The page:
We arrive and plunge into the sea.  Ann serves a meaty stew and s'mores for dessert.   Two more chapters at sunset of L.M. Montgomery’s, Anne of Windy Poplars, to Ann’s superb narrator’s voice.  The gulls and an occasional sea lion bark close out the day.  

Thursday, May 20, 2010

Day One...the real thing

Although we have lived aboard HanaCrew for almost three months we feel like our launch from Loreto is the real deal.  Now we are cruising!

The exciting part is that we know we will be out for at least four weeks.  Yesterday we packed up the final items and moved onto to the boat. Today we drove home again to get the things that are always forgotten and then remembered as you drive a block away from your home. Fortunately, out mooring in Puerto Escondido is only 15 minutes from home.

The anchorage is 7 miles away, "Marquer", a quiet cove off Carmen Island.  The sea is calm.  The kids lean out at the bow and in half an hour spot: pink squid as we come into the breeze and set the sails; a sea lion floating on its back - he barked at us as we changed course; a pod of dolphins churning up the surface 100 yards away as they feasted; and jumping manta rays entertained us all the way to anchor.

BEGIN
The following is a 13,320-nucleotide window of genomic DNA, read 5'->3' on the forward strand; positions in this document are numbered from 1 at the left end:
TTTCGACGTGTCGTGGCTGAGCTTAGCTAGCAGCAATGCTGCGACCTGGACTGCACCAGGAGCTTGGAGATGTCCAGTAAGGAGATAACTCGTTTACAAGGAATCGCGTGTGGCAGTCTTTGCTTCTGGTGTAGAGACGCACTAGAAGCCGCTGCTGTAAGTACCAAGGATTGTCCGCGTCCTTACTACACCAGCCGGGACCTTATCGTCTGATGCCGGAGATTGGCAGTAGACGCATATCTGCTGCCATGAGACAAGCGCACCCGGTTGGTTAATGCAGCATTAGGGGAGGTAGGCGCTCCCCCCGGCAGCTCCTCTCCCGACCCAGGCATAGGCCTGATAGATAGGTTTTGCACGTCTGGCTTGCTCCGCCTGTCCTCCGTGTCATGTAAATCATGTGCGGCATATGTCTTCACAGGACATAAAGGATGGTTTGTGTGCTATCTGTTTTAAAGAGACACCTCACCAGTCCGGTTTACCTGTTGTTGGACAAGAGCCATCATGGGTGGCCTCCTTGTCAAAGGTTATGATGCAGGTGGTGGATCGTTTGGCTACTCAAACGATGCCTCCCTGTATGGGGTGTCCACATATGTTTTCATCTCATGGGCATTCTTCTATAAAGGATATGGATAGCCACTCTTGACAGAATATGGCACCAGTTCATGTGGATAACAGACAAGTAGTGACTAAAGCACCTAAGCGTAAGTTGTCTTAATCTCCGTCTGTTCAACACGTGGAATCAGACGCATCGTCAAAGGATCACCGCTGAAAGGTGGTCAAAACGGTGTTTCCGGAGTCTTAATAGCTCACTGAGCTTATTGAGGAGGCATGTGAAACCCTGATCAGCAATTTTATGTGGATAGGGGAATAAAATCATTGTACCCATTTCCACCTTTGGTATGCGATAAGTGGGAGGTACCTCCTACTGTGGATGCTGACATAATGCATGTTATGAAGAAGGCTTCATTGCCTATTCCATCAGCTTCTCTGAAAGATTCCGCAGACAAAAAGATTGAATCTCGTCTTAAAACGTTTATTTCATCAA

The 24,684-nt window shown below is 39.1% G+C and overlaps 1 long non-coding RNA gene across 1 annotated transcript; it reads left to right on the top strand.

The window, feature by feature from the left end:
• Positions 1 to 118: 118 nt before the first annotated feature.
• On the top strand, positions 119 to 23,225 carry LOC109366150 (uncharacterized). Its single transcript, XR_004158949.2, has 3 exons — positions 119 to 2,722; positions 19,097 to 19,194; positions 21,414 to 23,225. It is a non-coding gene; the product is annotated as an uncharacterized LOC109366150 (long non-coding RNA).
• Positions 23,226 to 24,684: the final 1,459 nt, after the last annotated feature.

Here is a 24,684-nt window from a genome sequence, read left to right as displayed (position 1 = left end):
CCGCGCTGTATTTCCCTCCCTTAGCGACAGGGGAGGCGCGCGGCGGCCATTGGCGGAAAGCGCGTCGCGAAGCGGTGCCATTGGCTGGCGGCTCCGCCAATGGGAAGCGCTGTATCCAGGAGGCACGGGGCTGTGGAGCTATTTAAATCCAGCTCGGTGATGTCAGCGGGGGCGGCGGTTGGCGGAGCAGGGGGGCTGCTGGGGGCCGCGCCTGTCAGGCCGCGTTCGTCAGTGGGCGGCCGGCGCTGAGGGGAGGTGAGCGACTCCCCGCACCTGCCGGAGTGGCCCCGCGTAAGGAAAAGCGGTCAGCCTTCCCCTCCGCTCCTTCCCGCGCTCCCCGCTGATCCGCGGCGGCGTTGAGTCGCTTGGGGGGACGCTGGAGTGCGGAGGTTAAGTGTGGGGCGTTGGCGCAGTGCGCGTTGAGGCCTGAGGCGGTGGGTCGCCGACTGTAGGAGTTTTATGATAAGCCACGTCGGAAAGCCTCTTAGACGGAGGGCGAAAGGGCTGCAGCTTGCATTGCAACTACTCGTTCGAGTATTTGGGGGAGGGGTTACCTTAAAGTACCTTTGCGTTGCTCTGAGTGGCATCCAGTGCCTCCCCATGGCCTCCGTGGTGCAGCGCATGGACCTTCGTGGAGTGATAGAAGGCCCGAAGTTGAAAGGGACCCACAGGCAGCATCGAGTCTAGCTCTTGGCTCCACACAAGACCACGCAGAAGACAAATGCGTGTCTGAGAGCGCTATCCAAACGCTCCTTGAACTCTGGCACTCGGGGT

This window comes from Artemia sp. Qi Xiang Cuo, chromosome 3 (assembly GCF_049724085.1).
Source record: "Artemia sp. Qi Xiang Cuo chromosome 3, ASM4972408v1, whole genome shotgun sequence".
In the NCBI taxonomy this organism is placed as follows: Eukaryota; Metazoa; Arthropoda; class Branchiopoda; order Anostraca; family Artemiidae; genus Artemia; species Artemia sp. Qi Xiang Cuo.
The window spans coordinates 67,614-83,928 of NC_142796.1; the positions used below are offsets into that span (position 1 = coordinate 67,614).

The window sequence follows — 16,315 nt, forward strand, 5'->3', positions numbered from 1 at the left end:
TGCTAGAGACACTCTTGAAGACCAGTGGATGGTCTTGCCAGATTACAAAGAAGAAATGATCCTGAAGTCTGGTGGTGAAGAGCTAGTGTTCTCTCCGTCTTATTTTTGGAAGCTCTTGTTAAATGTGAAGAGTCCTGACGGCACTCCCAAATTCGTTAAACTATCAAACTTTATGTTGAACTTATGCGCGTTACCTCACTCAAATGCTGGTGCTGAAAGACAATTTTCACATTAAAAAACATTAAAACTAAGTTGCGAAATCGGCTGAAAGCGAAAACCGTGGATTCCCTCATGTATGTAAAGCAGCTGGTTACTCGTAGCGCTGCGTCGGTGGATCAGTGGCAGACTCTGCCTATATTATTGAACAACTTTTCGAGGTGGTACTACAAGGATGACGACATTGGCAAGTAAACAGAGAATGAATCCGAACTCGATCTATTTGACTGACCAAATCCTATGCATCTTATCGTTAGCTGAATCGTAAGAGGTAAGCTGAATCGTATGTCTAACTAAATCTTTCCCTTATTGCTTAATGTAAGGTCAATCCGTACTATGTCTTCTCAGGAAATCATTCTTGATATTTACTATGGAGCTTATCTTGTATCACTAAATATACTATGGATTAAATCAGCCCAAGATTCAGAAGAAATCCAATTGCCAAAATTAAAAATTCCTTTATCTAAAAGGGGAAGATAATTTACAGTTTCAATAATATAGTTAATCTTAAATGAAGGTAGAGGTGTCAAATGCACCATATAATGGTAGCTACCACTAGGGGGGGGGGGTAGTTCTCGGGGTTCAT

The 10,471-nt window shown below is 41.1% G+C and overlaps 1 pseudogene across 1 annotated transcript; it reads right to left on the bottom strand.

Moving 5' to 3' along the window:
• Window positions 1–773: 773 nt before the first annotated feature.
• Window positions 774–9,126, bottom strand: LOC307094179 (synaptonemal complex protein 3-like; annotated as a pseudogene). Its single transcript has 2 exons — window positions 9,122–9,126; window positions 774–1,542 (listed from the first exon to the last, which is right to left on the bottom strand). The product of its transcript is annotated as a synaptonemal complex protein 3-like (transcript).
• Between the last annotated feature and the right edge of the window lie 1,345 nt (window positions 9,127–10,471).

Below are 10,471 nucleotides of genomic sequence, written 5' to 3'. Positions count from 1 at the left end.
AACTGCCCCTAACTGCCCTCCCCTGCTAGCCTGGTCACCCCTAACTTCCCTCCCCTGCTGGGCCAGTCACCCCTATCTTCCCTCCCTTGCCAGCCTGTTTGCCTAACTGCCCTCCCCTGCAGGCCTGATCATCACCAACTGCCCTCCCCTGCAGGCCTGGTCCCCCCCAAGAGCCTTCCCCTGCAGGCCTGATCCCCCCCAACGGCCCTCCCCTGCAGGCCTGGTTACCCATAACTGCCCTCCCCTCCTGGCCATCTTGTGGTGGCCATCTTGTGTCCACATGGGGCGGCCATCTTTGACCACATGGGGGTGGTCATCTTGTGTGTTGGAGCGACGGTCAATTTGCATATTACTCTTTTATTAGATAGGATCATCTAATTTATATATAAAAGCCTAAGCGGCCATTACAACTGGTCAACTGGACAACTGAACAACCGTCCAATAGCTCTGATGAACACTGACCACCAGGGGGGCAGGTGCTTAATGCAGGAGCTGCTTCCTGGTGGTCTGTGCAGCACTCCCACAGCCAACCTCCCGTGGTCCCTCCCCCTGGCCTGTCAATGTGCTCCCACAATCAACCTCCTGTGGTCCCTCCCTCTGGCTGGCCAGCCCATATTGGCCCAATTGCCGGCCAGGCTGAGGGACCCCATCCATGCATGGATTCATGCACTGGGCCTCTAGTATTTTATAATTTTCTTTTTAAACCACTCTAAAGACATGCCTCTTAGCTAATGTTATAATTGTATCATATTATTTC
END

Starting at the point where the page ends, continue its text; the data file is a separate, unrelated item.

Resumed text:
Chandler and Henry jumped in.  It was their first time swimming naked.   Why does that make kids giggle so much?  Ann put on one of our favorite meals that she had kept frozen since buying it at Costco months ago.  She read from the Anne of Green Gables series as the sun set and we did dishes off the stern.  The lights came on from the town of Loreto, across the sea.  We sat on the bow and found planets, heard crickets, and fish jumping, and laughed at Chandler's rendition of Henry playing dinosaurs in the V-berth while singing, "Yeah Man, I'm riding a slow dinosaur.  The lizard's coming up behind me..."  

A slight roll to the anchorage.  All good. Day one.